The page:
Of the four Beatles, George Harrison brought to the group an assortment of electric and acoustic guitar approaches, flavors influenced by everyone from Chet Atkins and Carl Perkins to the Byrds and Bob Dylan.
When Howe joined Yes in 1970, his classical influences, jazz-tinged electric guitar lines and general “experimental” musical nature had a profound impact on the band’s art-rock sound, resulting in a string of classic Seventies-era progressive rock records like The Yes Album, Fragile and Close to the Edge.
Bass is more than just a guitar with two fewer strings. It has a different tone, scale length, feel and musical role, and in many cases it requires a different conceptual and technical approach. Guitarists who are new to playing bass will often double the guitar part one octave lower. There is certainly a place octave doubling — just listen to Aerosmith's "Sweet Emotion," Led Zeppelin's "The Ocean" and Pantera's "I'm Broken." But there is so much more that can be done with the bass guitar.
A fan of classical music, Randy Rhoads was one of the first American guitarists to successfully incorporate classical music elements into heavy metal. (“Euro-metal” guitarists, including Ritchie Blackmore, Yngwie Malmsteen, Uli Jon Roth and Michael Schenker, had also experimented with melding the two genres.)
I’ve always used the Les Paul and Gretsch White Falcon, and they’re both heavily featured on the new album. Regarding the second part, that’s a very pragmatic question. One thing I’ve done with the White Falcon is put things in the body — little bits of T-shirts or whatever — to help stop some of the feedback.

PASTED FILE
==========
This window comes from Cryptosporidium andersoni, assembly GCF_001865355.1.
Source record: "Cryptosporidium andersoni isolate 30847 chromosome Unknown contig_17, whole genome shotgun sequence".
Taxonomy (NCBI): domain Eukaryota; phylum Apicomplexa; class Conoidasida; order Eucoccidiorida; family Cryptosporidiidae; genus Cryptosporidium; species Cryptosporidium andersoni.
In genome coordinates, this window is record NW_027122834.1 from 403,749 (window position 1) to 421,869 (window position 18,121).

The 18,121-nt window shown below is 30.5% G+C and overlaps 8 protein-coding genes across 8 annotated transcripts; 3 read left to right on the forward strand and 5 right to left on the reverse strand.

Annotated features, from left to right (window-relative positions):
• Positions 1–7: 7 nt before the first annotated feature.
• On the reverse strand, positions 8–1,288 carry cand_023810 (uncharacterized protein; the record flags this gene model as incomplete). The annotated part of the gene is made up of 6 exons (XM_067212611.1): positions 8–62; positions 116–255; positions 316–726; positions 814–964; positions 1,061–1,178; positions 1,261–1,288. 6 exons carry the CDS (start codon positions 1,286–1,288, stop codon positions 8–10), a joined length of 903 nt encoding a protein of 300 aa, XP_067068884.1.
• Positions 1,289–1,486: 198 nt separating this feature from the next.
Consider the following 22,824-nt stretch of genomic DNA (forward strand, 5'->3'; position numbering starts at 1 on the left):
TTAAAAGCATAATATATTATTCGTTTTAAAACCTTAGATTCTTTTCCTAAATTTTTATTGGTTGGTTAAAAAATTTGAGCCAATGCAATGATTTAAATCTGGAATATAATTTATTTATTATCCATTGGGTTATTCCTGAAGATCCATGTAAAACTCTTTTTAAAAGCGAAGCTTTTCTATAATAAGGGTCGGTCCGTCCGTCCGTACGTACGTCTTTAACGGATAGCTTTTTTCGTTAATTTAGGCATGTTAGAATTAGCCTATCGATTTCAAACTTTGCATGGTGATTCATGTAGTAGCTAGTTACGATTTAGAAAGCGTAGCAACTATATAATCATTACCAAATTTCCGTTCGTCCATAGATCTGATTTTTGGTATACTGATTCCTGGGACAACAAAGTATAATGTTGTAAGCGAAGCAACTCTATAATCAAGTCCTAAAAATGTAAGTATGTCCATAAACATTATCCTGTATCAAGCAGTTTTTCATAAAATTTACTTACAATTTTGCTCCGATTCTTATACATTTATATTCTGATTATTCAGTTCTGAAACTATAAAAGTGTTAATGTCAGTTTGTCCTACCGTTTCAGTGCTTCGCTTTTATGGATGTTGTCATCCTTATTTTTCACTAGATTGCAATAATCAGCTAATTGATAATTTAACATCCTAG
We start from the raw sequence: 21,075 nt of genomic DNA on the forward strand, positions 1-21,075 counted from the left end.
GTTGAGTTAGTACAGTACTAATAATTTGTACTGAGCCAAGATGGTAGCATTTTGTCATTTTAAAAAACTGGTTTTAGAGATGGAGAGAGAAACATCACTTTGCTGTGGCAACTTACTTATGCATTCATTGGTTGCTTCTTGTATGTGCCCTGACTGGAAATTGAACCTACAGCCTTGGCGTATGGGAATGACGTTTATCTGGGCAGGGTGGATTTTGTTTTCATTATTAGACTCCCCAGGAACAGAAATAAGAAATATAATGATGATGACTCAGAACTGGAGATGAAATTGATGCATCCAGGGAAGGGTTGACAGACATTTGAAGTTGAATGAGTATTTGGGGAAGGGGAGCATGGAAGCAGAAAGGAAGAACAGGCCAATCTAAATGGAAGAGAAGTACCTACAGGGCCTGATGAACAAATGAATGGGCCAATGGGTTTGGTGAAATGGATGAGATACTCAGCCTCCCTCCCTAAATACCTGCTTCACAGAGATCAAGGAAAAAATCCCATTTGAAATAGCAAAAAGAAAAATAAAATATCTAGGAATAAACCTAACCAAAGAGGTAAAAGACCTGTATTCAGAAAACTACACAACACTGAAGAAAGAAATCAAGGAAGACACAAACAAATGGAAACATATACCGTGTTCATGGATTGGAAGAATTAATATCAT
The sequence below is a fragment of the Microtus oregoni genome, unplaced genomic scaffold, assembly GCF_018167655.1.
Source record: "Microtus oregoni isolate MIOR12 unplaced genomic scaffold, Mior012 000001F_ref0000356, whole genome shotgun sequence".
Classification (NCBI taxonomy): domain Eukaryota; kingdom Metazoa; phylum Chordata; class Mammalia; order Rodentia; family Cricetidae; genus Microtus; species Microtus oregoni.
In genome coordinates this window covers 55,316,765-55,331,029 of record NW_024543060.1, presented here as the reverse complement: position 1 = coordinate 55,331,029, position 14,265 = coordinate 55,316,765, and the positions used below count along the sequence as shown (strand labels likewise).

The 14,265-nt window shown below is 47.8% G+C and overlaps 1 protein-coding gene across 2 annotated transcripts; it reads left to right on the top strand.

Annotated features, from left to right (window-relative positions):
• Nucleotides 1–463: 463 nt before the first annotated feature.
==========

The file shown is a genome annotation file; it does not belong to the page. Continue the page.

For me, some of the best metal songs, like many of the classic tracks on Metallica’s Master of Puppets or Megadeth’s Rust in Peace, have these qualities. The majority of the riff is played in even eighth notes, and I stick with alternate (down-up) picking throughout.
“Bad Asteroid” is a song that’s been bubbling away in my collection of unused tunes for about 18 or 19 years, and this new album gave me a good excuse to finally record it properly. In addition to requiring wacky and unusual tapping procedures, it features some nice harmonic interest in the chord progression over which the riff is played—what I like to describe as the “budget Steely Dan” chords.
The origin of guitar distortion goes back to the earliest electrified blues guitarists. They didn’t care that their primitive tube amps were breaking up and distorting, as long as they were loud. Soon, blues guitarists grew quite fond of those nasty, gnarly distorted tones, and they sought to replicate them by any means necessary.